40,979 Reasons Not to "Press Charges" Against a Debtor in Bankruptcy
It is a cardinal sin to attempt to collect a debt or repossess collateral after a borrower files bankruptcy.
Bankruptcy triggers the automatic stay – a command, not a suggestion, that collection activity ceases. This is a bedrock principle of bankruptcy and should be common knowledge, but sometimes a case comes along that presents a cautionary tale of what happens when creditors ignore the Bankruptcy Code. The Javert-like behavior of Mr. Gary Dority – who tried to use a criminal proceeding to collect a debt when bankruptcy stayed his small claims action – is one case. In a searing opinion, the Bankruptcy Court for the Eastern District of North Carolina demonstrated what will happen if a creditor instigates a criminal proceeding against a debtor to recover a debt.
Lori Kimbler owned and operated Cherishable Antiques in Havelock. Vendors could rent a booth inside her store to sell their antiques and other collectibles and consign items for sale. She received a commission on what she or they sold. Mr. Dority did both. When Ms. Kimbler closed the business, Mr. Dority contended that Ms. Kimbler owed him money. He sued her in Craven County small claims court for $1,400.00 for items he said Ms. Kimbler sold but did not pay him for.
The day before trial, Ms. Kimbler filed a pro se Chapter 7 bankruptcy that included Mr. Dority on the creditor mailing matrix. On the day of trial, Ms. Kimbler notified the magistrate and Mr. Dority of her bankruptcy filing. The magistrate adjourned the trial because of the bankruptcy automatic stay.
An angry Mr. Dority decided that, rather than weigh his options in bankruptcy, he would file criminal embezzlement charges against Ms. Kimbler. Mr. Dority filed a criminal complaint with the Havelock Police Department. A month later, Craven County issued three warrants for Ms. Kimbler's arrest for felony embezzlement. Mr. Dority was a witness in each warrant. Ms. Kimbler was arrested and when she could not post bail, jailed for 16 days. She was released with an ankle monitor, which she wore for four months. She also had to pay $883.00 for the ankle monitor.
Ms. Kimbler hired a lawyer who promptly notified Mr. Dority that his actions had violated the automatic stay. Mr. Dority took no action to request the Craven County DA drop the criminal case. Ms. Kimbler attended two hearings in the criminal case. Mr. Dority attended neither and the court continued both hearings. Ms. Kimbler's attorney then moved to sanction Mr. Dority.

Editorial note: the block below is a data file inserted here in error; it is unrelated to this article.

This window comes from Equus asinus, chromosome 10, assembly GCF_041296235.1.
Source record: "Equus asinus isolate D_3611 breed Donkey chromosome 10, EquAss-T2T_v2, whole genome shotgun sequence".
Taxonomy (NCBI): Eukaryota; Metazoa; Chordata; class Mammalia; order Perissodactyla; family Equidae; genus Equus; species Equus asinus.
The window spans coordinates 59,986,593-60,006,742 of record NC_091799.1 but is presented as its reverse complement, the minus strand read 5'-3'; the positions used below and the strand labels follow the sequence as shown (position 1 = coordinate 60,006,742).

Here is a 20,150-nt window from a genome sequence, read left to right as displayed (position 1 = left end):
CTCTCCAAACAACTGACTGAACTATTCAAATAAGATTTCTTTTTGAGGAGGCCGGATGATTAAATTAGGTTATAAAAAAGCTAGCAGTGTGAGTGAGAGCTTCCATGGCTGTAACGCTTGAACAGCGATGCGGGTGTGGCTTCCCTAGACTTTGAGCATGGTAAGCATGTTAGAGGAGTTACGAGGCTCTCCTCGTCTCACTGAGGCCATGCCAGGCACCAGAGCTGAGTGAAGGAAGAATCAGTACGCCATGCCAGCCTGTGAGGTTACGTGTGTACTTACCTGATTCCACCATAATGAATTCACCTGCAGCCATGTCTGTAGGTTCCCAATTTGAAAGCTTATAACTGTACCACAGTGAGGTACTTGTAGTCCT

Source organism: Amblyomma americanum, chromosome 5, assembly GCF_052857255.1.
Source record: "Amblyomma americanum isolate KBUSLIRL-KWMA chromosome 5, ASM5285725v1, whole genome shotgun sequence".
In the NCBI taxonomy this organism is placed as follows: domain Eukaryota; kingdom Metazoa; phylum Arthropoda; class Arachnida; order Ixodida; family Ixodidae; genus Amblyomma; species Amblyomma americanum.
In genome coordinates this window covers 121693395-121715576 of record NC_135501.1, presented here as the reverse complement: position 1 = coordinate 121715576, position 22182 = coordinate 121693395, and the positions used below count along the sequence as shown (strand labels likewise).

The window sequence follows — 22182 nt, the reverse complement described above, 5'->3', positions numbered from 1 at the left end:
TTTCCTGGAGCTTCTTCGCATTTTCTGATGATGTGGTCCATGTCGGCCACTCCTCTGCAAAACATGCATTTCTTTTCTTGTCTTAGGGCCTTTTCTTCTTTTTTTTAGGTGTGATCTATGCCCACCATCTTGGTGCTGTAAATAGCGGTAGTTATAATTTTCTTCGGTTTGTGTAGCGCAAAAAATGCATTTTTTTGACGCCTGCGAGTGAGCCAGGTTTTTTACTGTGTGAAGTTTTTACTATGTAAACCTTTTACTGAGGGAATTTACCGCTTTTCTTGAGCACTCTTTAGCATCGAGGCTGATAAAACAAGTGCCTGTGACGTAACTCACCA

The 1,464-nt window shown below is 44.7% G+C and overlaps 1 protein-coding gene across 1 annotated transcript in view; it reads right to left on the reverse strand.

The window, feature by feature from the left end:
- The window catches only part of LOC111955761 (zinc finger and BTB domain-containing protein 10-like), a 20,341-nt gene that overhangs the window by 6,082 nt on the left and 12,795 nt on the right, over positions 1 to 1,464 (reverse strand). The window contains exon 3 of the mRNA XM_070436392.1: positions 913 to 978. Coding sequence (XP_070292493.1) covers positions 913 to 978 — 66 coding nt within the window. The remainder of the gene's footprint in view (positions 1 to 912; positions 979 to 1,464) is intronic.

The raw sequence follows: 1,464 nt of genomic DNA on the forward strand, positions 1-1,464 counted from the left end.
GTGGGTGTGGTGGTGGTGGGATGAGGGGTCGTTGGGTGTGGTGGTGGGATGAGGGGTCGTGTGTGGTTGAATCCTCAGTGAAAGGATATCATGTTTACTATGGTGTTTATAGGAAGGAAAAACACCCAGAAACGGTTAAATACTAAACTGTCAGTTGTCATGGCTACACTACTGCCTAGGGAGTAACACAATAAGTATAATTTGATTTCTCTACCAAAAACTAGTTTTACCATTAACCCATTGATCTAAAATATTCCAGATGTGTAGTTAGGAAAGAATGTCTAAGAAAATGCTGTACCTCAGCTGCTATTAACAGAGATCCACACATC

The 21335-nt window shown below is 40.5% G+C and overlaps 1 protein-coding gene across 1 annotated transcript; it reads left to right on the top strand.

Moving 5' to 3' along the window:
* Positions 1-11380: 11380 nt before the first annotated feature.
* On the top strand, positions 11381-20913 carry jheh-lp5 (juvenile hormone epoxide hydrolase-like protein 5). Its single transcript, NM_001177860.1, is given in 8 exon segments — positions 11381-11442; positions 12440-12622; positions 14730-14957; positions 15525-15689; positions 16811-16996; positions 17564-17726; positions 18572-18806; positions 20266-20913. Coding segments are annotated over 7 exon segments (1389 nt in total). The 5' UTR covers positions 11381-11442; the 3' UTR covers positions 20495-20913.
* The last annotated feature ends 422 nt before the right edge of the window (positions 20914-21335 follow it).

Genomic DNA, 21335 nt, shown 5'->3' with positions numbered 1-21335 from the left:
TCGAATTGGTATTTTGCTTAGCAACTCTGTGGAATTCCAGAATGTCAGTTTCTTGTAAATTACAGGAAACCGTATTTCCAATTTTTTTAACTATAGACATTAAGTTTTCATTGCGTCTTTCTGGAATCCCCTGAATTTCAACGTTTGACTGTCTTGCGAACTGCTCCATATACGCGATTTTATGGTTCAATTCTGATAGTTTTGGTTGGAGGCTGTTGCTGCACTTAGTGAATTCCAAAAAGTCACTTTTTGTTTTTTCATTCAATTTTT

Beyond staying civil actions and proceedings, the automatic stay bars any act to collect, assess, or recover a claim against the debtor that arose before the bankruptcy filing. The Bankruptcy Court held that the DA's office could initiate or continue a criminal prosecution notwithstanding the bankruptcy. But a creditor cannot instigate a criminal proceeding against a debtor if the primary purpose is to recover a dischargeable debt.
Section 362 of the Bankruptcy Code allows a debtor to recover actual damages incurred because of a "willful" violation of the automatic stay, including costs, attorneys' fees, and, in appropriate circumstances, punitive damages. A good‑faith mistake is not a valid defense. It is enough to establish the "willfulness" element of a violation if the court finds that the creditor has committed an intentional act with knowledge of the automatic stay.
Needless to say, it was not a close call on whether Mr. Dority's conduct was "willful." The Bankruptcy Court described his behavior as "egregious," said he "had no contrition, regret, or remorse," had an "unfettered narcissistic will," and described his conduct as "malicious evil sprinkled with reckless indifference."
The court heard testimony from Ms. Kimbler and her attorney about the emotional distress she suffered in jail, how the time in jail and wearing the ankle monitor impacted her ability to work, and on the legal fees and other expenses she incurred because of Mr. Dority. The Court entered a judgment against Mr. Dority for lost income, attorney's fees, and punitive damages for Ms. Kimbler's time in jail and time wearing the ankle monitor. The judgment even included the cost of the ankle monitor. Mr. Dority was trying to collect $1,400.00. When the bankruptcy court finished with him, he owed Ms. Kimbler $40,979.50.
For creditors, the lesson should be clear. Don't disregard the automatic stay or the bankruptcy courts. And don't use the criminal justice system as an end-run around the Bankruptcy Code.